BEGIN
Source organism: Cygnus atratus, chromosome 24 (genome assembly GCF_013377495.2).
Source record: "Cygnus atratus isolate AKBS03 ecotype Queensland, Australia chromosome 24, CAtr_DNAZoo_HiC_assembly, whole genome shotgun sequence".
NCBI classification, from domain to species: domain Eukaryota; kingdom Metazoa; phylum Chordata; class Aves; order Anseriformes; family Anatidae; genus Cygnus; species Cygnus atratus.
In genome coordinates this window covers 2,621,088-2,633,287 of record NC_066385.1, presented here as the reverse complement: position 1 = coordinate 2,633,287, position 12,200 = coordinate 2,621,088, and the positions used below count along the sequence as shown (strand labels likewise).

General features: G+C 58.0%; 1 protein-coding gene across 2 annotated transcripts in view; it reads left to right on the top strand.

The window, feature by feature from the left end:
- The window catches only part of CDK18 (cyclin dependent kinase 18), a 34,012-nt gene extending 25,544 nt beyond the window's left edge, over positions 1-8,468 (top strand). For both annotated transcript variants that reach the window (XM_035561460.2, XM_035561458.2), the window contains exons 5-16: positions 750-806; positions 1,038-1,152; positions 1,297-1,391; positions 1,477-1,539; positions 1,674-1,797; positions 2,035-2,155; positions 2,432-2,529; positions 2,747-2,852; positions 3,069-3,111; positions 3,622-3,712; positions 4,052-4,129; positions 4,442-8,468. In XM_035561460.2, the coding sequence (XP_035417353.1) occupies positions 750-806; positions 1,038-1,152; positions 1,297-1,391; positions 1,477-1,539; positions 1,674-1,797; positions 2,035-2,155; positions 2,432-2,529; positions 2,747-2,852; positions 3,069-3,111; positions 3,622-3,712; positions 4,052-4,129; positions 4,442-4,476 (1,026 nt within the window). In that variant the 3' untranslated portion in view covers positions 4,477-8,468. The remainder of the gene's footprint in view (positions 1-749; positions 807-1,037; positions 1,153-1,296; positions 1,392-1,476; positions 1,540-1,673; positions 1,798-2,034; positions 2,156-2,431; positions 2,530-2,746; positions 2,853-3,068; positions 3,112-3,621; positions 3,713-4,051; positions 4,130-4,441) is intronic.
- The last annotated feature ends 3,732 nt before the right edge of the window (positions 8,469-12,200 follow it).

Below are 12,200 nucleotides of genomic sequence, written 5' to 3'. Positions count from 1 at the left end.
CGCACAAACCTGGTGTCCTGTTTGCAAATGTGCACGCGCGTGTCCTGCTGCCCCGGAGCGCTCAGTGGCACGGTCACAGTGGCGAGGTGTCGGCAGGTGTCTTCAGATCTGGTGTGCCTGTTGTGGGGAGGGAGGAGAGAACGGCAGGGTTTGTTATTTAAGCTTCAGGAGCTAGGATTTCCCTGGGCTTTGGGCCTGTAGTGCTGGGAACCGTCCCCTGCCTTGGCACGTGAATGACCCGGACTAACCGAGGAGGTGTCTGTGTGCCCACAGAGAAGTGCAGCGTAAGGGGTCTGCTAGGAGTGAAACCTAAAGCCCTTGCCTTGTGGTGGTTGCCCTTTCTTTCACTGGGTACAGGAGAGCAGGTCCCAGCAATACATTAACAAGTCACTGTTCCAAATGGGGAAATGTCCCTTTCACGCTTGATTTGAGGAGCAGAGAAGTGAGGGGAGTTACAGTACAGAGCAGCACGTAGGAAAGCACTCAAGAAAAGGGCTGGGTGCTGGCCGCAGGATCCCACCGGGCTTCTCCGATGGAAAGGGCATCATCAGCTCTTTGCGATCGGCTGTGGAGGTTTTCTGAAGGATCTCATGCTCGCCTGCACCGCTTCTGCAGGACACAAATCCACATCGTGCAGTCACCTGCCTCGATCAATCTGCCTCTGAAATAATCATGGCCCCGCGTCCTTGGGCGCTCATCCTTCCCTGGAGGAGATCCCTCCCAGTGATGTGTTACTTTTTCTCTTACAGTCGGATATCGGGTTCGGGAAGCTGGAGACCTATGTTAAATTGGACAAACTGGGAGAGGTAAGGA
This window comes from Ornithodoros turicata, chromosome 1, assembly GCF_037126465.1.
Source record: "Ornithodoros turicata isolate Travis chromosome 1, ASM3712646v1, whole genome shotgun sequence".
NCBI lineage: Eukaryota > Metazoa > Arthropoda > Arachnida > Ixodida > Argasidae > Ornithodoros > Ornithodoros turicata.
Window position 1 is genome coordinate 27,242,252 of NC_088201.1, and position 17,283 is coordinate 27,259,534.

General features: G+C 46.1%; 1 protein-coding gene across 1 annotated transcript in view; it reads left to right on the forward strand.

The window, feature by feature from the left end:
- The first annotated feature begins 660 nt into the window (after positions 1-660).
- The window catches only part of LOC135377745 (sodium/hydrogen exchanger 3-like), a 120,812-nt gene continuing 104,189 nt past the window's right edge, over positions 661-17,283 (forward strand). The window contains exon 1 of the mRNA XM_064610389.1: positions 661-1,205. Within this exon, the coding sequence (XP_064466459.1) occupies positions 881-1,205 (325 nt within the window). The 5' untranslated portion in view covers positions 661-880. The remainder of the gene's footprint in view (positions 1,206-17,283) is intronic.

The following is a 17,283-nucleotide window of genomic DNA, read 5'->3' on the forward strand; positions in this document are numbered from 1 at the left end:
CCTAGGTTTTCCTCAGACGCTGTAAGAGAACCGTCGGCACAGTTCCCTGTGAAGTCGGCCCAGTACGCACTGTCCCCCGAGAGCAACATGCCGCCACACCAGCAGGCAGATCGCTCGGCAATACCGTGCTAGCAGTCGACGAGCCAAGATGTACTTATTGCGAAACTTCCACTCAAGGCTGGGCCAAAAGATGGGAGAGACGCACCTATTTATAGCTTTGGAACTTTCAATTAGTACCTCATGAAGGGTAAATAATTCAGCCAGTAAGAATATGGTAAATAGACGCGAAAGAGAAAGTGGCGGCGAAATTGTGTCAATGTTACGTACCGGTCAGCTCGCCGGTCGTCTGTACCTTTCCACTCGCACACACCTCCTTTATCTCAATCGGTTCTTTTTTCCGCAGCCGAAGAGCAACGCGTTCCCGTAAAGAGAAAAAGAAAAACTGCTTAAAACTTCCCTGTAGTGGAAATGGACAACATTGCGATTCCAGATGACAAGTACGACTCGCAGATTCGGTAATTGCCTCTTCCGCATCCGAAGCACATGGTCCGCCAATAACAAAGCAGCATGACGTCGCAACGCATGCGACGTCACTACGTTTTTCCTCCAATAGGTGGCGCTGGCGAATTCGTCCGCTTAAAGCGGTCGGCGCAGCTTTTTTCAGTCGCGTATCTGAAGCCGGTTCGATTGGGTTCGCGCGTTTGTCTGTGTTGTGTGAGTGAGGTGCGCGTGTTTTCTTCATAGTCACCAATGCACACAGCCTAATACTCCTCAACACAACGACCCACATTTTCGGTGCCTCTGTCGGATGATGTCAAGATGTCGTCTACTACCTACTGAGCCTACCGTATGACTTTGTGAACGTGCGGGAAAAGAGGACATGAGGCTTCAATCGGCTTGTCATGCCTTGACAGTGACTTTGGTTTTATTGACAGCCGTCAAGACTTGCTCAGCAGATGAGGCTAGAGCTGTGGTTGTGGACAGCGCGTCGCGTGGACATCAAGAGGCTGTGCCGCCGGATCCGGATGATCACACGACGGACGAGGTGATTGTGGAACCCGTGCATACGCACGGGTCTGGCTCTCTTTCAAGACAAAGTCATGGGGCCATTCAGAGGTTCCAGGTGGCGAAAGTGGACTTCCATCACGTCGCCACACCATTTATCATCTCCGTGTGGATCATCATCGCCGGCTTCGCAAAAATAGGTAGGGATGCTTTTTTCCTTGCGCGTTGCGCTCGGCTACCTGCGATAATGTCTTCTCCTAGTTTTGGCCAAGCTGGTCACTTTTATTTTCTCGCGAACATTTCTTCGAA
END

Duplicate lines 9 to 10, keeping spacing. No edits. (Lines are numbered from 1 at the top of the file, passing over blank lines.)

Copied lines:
Below are 12,200 nucleotides of genomic sequence, written 5' to 3'. Positions count from 1 at the left end.
CGCACAAACCTGGTGTCCTGTTTGCAAATGTGCACGCGCGTGTCCTGCTGCCCCGGAGCGCTCAGTGGCACGGTCACAGTGGCGAGGTGTCGGCAGGTGTCTTCAGATCTGGTGTGCCTGTTGTGGGGAGGGAGGAGAGAACGGCAGGGTTTGTTATTTAAGCTTCAGGAGCTAGGATTTCCCTGGGCTTTGGGCCTGTAGTGCTGGGAACCGTCCCCTGCCTTGGCACGTGAATGACCCGGACTAACCGAGGAGGTGTCTGTGTGCCCACAGAGAAGTGCAGCGTAAGGGGTCTGCTAGGAGTGAAACCTAAAGCCCTTGCCTTGTGGTGGTTGCCCTTTCTTTCACTGGGTACAGGAGAGCAGGTCCCAGCAATACATTAACAAGTCACTGTTCCAAATGGGGAAATGTCCCTTTCACGCTTGATTTGAGGAGCAGAGAAGTGAGGGGAGTTACAGTACAGAGCAGCACGTAGGAAAGCACTCAAGAAAAGGGCTGGGTGCTGGCCGCAGGATCCCACCGGGCTTCTCCGATGGAAAGGGCATCATCAGCTCTTTGCGATCGGCTGTGGAGGTTTTCTGAAGGATCTCATGCTCGCCTGCACCGCTTCTGCAGGACACAAATCCACATCGTGCAGTCACCTGCCTCGATCAATCTGCCTCTGAAATAATCATGGCCCCGCGTCCTTGGGCGCTCATCCTTCCCTGGAGGAGATCCCTCCCAGTGATGTGTTACTTTTTCTCTTACAGTCGGATATCGGGTTCGGGAAGCTGGAGACCTATGTTAAATTGGACAAACTGGGAGAGGTAAGGA